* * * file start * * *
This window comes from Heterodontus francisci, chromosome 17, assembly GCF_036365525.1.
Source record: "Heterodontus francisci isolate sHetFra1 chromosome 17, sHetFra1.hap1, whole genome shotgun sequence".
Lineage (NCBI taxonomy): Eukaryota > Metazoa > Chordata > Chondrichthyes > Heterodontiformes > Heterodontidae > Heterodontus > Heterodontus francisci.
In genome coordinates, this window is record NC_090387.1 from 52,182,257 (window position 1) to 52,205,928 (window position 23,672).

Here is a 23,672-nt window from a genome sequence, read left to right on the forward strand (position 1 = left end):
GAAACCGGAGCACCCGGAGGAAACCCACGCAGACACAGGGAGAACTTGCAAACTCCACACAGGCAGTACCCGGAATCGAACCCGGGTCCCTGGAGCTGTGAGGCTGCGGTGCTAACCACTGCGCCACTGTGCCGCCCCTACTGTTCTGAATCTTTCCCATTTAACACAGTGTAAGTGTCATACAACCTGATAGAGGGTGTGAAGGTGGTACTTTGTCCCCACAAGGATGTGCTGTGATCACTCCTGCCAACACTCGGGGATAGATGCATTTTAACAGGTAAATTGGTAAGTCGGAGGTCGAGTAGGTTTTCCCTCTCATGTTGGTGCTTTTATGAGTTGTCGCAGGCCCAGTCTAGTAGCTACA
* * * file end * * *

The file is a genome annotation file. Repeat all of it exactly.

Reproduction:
This window comes from Heterodontus francisci, chromosome 17, assembly GCF_036365525.1.
Source record: "Heterodontus francisci isolate sHetFra1 chromosome 17, sHetFra1.hap1, whole genome shotgun sequence".
Lineage (NCBI taxonomy): Eukaryota > Metazoa > Chordata > Chondrichthyes > Heterodontiformes > Heterodontidae > Heterodontus > Heterodontus francisci.
In genome coordinates, this window is record NC_090387.1 from 52,182,257 (window position 1) to 52,205,928 (window position 23,672).

Here is a 23,672-nt window from a genome sequence, read left to right on the forward strand (position 1 = left end):
GAAACCGGAGCACCCGGAGGAAACCCACGCAGACACAGGGAGAACTTGCAAACTCCACACAGGCAGTACCCGGAATCGAACCCGGGTCCCTGGAGCTGTGAGGCTGCGGTGCTAACCACTGCGCCACTGTGCCGCCCCTACTGTTCTGAATCTTTCCCATTTAACACAGTGTAAGTGTCATACAACCTGATAGAGGGTGTGAAGGTGGTACTTTGTCCCCACAAGGATGTGCTGTGATCACTCCTGCCAACACTCGGGGATAGATGCATTTTAACAGGTAAATTGGTAAGTCGGAGGTCGAGTAGGTTTTCCCTCTCATGTTGGTGCTTTTATGAGTTGTCGCAGGCCCAGTCTAGTAGCTACA